Constraints on academic freedom or violations of it are not new in the Middle East and North Africa. Indeed, while there is certainly variation among the countries of the region, regime attempts to control what is studied, how it is studied, and what faculty and students may do and say both on and off campus have a long history.
While the Middle East Studies Association (MESA) was founded in 1966, its Committee on Academic Freedom (CAF) was not established until 1989. CAF’s mandate is to monitor violations of academic freedom and, where necessary, to write letters of protest to the relevant authorities, both as a means of publicizing the violations and in hopes of generating some pressure for their redress. In its first decade, the committee’s interventions were limited, in part as a function of the size of the body, but also of the sources of information available.
As use of the Internet increased, however, and through it access to a range of official and non-official news sources, so did CAF members’—indeed, everyone’s—access to information about violations. The explosion in the use of social media in the mid-2000s has also enabled committee members to obtain information from the region and our contacts there much more easily than before. Closer to home, the impact of the September 11, 2001 attacks and the scholarly community’s reaction to it put increasing numbers of US (based) scholars into the sights of a terrorism-focused security state and its fellow travelers. Indeed, by 2007 the need to write regarding academic freedom violations in the US and Canada while maintaining our efforts vis-à-vis Middle Eastern cases led CAF to establish two wings—one covering the Middle East and the other North America. Concomitantly, the MESA board approved increasing the number of committee members. A review of CAF’s work reveals a jump from five or fewer letters annually before 2004 to an average of 20 letters per year in the period 2007-2015.
Many of the letters written about Middle Eastern cases in the last few years are directly related to the security deterioration and violence that has come to plague a growing number of countries since 2011. The scale of the destruction in the educational sector—as an integral part of broader society—has been all too clear, from Iraq to Syria and Yemen. In these cases, where documenting individual abuses is beyond the capability of the committee given the extent of the devastation, CAF has written several broad statements deploring the violence in the educational sector and its future implications.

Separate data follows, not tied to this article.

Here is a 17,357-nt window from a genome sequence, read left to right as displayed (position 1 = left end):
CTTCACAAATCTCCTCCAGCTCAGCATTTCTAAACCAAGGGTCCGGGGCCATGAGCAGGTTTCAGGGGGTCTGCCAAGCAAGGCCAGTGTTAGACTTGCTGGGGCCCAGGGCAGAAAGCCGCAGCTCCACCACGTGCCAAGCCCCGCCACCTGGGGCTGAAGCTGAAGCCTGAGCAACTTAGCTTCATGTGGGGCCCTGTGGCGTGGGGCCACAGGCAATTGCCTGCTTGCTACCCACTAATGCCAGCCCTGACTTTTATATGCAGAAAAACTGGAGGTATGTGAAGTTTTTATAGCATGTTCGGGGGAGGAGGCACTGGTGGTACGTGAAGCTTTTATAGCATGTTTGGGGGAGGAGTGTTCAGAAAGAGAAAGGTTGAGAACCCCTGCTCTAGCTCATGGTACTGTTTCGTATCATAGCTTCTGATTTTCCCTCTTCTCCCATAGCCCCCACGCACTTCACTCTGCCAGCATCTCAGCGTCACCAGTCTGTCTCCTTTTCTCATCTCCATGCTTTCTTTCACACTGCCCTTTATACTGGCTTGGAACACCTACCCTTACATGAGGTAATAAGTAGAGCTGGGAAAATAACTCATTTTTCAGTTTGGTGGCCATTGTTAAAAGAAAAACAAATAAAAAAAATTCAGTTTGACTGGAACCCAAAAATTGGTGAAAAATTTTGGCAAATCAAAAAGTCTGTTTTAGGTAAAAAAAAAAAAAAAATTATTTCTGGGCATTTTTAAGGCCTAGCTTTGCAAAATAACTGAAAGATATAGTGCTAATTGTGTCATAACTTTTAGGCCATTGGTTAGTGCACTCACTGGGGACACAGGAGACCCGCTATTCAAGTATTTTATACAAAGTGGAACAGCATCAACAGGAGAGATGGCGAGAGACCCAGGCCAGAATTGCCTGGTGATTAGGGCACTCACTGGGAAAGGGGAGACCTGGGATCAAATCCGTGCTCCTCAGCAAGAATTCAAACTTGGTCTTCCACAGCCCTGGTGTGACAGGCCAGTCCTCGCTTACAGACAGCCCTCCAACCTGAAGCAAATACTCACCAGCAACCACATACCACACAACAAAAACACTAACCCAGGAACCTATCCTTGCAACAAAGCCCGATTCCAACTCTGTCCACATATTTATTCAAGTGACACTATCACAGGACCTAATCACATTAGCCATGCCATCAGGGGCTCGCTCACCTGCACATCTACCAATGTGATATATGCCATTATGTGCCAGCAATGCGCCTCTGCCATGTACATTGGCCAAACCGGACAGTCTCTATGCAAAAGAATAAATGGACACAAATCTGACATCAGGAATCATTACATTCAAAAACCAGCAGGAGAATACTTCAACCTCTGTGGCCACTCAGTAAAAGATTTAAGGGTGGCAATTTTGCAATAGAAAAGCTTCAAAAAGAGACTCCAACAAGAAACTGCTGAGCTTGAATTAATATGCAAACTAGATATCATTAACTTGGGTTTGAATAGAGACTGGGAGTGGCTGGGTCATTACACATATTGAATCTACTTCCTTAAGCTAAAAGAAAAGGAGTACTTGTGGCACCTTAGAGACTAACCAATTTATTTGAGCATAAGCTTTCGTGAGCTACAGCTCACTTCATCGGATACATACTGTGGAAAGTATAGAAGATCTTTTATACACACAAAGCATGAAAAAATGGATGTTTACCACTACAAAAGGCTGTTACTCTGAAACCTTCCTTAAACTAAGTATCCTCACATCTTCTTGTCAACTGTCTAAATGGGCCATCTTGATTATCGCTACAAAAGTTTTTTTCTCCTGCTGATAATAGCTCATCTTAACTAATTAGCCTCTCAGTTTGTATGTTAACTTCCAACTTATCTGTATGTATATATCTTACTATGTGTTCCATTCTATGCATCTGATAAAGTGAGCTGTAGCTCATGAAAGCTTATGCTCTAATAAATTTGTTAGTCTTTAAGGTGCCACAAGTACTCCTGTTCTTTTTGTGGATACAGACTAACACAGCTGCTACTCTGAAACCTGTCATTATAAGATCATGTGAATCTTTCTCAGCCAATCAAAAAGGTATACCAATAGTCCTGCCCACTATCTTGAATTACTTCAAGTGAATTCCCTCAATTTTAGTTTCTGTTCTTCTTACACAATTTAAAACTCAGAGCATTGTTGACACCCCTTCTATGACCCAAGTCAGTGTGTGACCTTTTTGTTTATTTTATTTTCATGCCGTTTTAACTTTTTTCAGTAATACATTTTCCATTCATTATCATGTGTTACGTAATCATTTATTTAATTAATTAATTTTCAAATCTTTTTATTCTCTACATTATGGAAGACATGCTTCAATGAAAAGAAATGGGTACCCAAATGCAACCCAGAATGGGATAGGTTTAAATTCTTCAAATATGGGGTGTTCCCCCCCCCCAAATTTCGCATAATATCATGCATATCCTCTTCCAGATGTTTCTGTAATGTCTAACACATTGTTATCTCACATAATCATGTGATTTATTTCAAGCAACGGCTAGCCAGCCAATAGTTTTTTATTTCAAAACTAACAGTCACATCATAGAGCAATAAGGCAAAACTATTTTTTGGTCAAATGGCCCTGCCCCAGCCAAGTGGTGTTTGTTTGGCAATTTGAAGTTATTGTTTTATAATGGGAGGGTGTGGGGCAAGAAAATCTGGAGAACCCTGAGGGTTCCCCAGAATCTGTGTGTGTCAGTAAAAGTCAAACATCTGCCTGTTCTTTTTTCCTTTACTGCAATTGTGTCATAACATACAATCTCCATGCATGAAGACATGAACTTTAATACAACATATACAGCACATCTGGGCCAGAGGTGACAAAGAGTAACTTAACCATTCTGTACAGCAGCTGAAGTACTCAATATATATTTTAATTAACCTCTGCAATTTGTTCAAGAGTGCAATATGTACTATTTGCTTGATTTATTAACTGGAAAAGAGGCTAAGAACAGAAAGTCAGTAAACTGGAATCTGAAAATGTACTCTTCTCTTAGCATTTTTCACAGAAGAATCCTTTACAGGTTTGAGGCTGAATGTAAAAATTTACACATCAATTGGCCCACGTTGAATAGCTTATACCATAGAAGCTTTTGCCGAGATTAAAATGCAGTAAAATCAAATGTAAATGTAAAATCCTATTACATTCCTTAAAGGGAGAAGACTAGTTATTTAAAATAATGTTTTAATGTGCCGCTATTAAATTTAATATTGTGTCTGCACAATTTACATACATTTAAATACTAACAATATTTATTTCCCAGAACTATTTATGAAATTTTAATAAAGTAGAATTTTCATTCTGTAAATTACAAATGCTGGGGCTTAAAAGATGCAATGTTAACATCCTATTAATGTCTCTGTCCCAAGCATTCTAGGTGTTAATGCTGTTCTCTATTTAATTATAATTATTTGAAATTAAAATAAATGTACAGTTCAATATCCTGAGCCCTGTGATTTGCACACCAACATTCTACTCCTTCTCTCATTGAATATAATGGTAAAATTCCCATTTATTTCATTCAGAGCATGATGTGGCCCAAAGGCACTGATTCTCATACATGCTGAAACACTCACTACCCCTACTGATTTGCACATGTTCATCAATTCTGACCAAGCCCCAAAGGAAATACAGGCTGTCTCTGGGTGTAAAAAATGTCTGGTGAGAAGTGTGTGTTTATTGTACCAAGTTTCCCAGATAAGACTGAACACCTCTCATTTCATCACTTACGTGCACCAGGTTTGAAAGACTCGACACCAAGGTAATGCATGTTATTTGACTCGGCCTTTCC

As some Middle East Report readers who are also members of MESA know, in the first two months of 2016 CAF has already produced an unprecedented 16 letters, and others are on the horizon, including what may well be a series of interventions regarding US state lawmakers’ attempts to curb free speech regarding the movement for boycott, divestment and sanctions, or BDS, directed at Israel.
The majority of our 2016 letters have so far been addressed to two countries. The first is Egypt, where the continuing uncertainty of the political transition in the context of a brutal military-security regime has produced a dangerous academic and research terrain in which former red lines are shifting or have blurred. The second, and the one that has triggered the unprecedented number of letters, is Turkey, where against the backdrop of an already clear authoritarian turn, the government has launched a wave of administrative, judicial and security assaults in the wake of the publication of the now famous Peace Petition regarding the escalating violence in the country’s southeast. The criminalization of all 1,128 academic signatories of this Petition, and the arrests, dismissals and threats to which the signers have been subjected, represents, at least in CAF’s experience, the broadest targeted assault against academics that we have ever seen.
There is no question that the increased access to information afforded us by various electronic media has played a role in driving the number of letters. There is also the human factor, however. CAF members are volunteers, all giving to this endeavor hours and hours of research and writing that could otherwise be spent on scholarship to advance their careers. CAF’s mission in the past and today attracts members who, for reasons of professional concern, personal commitment and deep moral outrage, have literally thrown themselves into the work of documenting what are increasingly broad and alarming threats, not just to academic freedom, but to personal freedom and, as we saw recently in Egypt, human life itself. The committee’s work is only as strong as the diligence and concern of its members, and in my experience over the past ten years as chair, its successive iterations have continued to grow in depth of commitment.
So, if it is to the tyrants of the region that we look as the source of our work, it is to committed academics like those currently serving on this committee who have embraced the growing need to defend colleagues, contacts and friends abroad that we can look for examples of some of the highest forms of professional and personal integrity that the academy can claim.